I've forgotten what I was reading or thinking about that started me thinking about Christ and his short life-span. If he had somehow kept out of his enemies' way, could he have lived another decade or two or three? Did he really have to die at 33 or could he have died later?
The haunting question is what if Christ had lived out his life and died of old age but then would have been resurrected? He could still have felt the awful separation that sin causes between him, our substitute, and God. Is there something about a 33 year old younger man that an 85 or 90 year old Christ could not have contributed to our salvation?
One problem would be his post-resurrection body. It would presumably be a younger Christ that rises from the grave. Or it could very well be a very healthy and glorified octogenarian Christ, so his disciples could visibly recognize that it was the same Christ that was raised from the dead.
I meditate on this alternate history of Christ because of a suggestion by John Wood (Atlantic Union College) that Christ did not necessarily have to die on the cross. He could very well have been sacrificed by the high priest on the altar as Isaac almost was sacrificed by Abraham.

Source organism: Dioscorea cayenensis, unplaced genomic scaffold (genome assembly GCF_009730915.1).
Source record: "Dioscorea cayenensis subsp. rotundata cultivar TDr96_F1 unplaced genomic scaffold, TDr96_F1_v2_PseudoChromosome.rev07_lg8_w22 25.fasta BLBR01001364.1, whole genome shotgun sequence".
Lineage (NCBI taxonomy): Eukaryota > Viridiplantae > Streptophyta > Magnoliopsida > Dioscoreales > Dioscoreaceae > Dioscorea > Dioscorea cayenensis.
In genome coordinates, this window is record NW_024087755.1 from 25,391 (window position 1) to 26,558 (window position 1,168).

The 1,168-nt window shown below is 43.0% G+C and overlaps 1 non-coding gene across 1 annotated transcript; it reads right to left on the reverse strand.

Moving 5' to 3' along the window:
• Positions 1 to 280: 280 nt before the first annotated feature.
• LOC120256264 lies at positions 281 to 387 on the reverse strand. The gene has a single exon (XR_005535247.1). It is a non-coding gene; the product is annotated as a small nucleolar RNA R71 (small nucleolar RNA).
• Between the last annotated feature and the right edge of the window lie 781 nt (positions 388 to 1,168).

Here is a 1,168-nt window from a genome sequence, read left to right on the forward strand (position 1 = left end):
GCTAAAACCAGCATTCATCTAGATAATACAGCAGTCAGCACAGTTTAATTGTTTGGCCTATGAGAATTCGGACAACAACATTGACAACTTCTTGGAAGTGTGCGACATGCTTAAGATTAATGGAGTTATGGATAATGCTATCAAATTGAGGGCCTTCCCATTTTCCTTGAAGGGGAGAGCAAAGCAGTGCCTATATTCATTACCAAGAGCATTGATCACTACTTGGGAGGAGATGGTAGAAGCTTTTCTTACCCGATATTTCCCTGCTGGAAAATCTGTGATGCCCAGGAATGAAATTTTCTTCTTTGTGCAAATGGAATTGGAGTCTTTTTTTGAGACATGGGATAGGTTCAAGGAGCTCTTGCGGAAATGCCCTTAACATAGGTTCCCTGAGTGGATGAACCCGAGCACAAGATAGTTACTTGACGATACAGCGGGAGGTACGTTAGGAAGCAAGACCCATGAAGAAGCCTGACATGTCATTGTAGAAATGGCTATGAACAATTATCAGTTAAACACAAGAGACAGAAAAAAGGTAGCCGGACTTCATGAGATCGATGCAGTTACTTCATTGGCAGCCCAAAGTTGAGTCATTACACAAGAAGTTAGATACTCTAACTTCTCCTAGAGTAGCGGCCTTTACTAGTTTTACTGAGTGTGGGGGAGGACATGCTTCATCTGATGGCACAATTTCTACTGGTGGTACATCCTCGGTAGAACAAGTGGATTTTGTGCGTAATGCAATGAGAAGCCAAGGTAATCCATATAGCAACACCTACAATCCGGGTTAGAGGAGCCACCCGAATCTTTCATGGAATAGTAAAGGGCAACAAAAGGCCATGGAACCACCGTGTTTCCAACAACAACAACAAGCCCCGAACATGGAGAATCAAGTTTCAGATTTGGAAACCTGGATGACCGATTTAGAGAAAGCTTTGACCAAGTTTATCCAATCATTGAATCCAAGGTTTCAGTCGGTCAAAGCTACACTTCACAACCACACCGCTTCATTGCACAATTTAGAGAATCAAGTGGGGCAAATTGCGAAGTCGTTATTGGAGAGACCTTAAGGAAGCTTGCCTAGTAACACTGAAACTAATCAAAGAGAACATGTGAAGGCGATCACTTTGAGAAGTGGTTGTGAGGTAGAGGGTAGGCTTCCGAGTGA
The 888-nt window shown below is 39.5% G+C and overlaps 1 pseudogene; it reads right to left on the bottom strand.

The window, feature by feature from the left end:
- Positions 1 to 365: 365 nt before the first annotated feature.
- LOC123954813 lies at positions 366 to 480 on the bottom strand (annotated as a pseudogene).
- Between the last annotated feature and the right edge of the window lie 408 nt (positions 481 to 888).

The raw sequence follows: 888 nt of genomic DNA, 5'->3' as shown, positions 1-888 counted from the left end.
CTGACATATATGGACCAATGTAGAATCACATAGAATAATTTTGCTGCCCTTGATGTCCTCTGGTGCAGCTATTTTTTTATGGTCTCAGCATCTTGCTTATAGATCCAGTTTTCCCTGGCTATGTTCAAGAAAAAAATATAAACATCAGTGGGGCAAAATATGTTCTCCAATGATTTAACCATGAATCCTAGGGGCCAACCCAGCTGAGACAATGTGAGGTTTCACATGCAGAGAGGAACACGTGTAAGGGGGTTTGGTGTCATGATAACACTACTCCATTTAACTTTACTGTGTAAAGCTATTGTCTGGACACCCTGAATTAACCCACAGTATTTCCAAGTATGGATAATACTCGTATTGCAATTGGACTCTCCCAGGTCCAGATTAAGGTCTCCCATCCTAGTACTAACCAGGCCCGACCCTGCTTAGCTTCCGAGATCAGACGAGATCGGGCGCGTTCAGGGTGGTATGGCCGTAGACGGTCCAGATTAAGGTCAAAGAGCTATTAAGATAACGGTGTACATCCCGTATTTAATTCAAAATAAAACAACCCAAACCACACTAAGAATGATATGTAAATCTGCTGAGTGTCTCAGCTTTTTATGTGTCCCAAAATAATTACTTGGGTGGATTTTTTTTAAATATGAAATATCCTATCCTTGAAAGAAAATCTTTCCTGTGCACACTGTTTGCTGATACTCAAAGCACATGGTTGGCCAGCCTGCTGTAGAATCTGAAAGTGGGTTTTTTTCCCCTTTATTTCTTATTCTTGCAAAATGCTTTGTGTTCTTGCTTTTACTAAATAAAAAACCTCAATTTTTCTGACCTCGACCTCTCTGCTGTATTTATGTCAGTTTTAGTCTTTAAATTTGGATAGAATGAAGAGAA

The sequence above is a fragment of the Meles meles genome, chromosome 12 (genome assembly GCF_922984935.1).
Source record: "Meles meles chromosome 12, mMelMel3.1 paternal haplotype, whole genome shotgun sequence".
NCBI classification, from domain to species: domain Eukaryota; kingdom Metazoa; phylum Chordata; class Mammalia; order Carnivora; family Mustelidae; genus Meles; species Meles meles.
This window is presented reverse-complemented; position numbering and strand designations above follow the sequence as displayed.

Thinking about the aging of Christ started me thinking about what it must have been like for Christ to get a cold, or a fractured leg, or other human ailments that come to human beings from time to time. Christ did, in fact, age, since he didn't stay forever 21 or whatever age is the standard before visible signs of aging begin. Some say we start aging when we are born.
How odd to think of the God-man, Christ, aging and perhaps acquiring one or two wrinkles around the eyes before he reached the ripe old age of 33. Christ, I love you, wrinkles and all.
Imagine if you will though, a 21 year old Christ dying for humanity. Even better yet, imagine the horror if, by some stroke of madness, the teachers in the temple had offered up a living, 12 year old Christ as the sacrifice that would also have saved all of humanity.